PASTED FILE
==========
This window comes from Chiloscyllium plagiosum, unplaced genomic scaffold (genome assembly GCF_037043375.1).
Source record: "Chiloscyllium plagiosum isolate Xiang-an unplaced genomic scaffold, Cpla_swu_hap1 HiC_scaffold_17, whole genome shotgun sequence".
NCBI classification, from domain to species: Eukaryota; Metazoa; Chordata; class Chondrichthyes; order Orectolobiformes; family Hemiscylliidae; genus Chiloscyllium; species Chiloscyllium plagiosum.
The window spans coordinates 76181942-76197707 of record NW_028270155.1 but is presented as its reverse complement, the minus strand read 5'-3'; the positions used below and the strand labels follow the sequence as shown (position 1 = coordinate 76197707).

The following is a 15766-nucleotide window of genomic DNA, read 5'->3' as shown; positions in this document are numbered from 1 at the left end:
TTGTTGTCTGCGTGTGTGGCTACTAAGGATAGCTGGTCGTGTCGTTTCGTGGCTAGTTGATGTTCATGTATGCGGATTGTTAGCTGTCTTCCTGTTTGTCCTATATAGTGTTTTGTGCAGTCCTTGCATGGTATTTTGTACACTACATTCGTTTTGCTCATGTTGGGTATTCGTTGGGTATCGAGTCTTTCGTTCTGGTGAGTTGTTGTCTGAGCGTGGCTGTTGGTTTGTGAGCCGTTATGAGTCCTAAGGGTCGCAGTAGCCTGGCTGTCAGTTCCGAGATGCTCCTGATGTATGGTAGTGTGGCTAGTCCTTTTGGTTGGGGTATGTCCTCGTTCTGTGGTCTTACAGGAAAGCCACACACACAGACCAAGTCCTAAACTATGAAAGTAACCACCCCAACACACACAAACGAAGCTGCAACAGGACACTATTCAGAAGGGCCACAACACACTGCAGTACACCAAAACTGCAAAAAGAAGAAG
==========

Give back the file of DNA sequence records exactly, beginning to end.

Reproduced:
This window comes from Chiloscyllium plagiosum, unplaced genomic scaffold (genome assembly GCF_037043375.1).
Source record: "Chiloscyllium plagiosum isolate Xiang-an unplaced genomic scaffold, Cpla_swu_hap1 HiC_scaffold_17, whole genome shotgun sequence".
NCBI classification, from domain to species: Eukaryota; Metazoa; Chordata; class Chondrichthyes; order Orectolobiformes; family Hemiscylliidae; genus Chiloscyllium; species Chiloscyllium plagiosum.
The window spans coordinates 76181942-76197707 of record NW_028270155.1 but is presented as its reverse complement, the minus strand read 5'-3'; the positions used below and the strand labels follow the sequence as shown (position 1 = coordinate 76197707).

The following is a 15766-nucleotide window of genomic DNA, read 5'->3' as shown; positions in this document are numbered from 1 at the left end:
TTGTTGTCTGCGTGTGTGGCTACTAAGGATAGCTGGTCGTGTCGTTTCGTGGCTAGTTGATGTTCATGTATGCGGATTGTTAGCTGTCTTCCTGTTTGTCCTATATAGTGTTTTGTGCAGTCCTTGCATGGTATTTTGTACACTACATTCGTTTTGCTCATGTTGGGTATTCGTTGGGTATCGAGTCTTTCGTTCTGGTGAGTTGTTGTCTGAGCGTGGCTGTTGGTTTGTGAGCCGTTATGAGTCCTAAGGGTCGCAGTAGCCTGGCTGTCAGTTCCGAGATGCTCCTGATGTATGGTAGTGTGGCTAGTCCTTTTGGTTGGGGTATGTCCTCGTTCTGTGGTCTTACAGGAAAGCCACACACACAGACCAAGTCCTAAACTATGAAAGTAACCACCCCAACACACACAAACGAAGCTGCAACAGGACACTATTCAGAAGGGCCACAACACACTGCAGTACACCAAAACTGCAAAAAGAAGAAG